Mercury was, in his own words, "as gay as a daffodil." I've certainly never seen a gayer -- i.e., more exuberant -- gay man. He was a spectacularly ebullient performer, but had the saving grace of always seeming to be making fun of himself at the same time. He would prance around on the stage wearing ridiculous outfits, and dance and posture like a madman, but it never seemed to affect the quality of his singing.

All of the songs linked here, in particular Bohemian Rhapsody, show evidence of his genius. A couple demonstrate his showmanship as well.

Man bites dog story

http://www.nypost.com./p/news/local/manhattan/in_heat_for_dog_trainer_Dprbxe2Kyyq5RngXmlibeO

Monday, August 29, 2011

An impressive pair

I have a 49-year-old friend who is still recovering from a serious operation on his arm. His doctor has told him not to engage in any strenuous activities for a while, and to limit his exercise to walking.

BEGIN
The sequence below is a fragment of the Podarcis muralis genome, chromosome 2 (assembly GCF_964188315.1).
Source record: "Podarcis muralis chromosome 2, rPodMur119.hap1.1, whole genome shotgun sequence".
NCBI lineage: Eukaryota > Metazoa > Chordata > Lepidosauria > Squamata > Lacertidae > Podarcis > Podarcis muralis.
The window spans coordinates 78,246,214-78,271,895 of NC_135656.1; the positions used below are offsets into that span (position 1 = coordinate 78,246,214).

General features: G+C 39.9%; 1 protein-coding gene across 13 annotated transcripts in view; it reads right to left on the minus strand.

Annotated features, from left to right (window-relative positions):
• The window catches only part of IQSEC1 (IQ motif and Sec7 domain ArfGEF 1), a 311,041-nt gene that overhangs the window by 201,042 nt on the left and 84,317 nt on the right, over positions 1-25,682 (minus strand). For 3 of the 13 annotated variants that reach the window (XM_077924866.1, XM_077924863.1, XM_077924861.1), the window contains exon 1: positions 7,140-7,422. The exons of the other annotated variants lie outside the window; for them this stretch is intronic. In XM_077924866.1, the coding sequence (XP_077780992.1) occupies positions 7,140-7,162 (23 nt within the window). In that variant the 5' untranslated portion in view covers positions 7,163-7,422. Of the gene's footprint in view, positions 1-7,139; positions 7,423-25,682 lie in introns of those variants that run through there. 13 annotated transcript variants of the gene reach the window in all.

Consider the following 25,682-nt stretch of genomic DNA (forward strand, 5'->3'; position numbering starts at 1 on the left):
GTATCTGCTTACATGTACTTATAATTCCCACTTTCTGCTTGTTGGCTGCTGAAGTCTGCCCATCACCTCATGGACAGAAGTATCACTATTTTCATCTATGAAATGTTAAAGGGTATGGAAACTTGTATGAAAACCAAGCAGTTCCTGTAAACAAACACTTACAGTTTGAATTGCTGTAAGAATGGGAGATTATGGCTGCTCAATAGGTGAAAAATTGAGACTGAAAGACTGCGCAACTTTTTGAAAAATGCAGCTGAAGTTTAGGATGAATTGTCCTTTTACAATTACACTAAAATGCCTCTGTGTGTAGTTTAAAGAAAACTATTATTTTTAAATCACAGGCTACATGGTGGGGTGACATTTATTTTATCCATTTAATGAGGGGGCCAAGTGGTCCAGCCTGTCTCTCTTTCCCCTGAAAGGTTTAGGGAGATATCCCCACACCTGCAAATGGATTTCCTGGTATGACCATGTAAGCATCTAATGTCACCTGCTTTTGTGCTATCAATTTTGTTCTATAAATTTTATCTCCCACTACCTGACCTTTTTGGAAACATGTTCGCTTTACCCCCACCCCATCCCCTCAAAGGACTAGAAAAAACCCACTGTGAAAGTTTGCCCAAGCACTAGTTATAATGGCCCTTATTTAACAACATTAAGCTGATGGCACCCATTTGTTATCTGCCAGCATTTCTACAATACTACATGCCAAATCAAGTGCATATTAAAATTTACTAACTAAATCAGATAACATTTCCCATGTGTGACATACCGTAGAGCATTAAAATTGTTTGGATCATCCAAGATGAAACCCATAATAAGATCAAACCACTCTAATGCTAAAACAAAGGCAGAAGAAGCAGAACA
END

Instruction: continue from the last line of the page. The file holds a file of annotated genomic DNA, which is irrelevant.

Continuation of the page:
However, after learning that Hurricane Irene was going to make its way up most of the East Coast, my friend drove down from his home in New Hampshire to Rhode Island this past weekend so he could surf at Narragansett Beach. (The storm surge did not have had the same power north of Cape Cod.)

"I know I wasn't supposed to, and my hands were shaking by the end of the day. But you don't get to surf ten foot waves very often," he explained.

Sunday, August 28, 2011

Sport lying

The following article appeared in yesterday's NY Post: 

Madoff's nose growing with untruths

Even a 150-year prison sentence hasn’t convinced Ponzi king Bernie Madoff to tell the truth.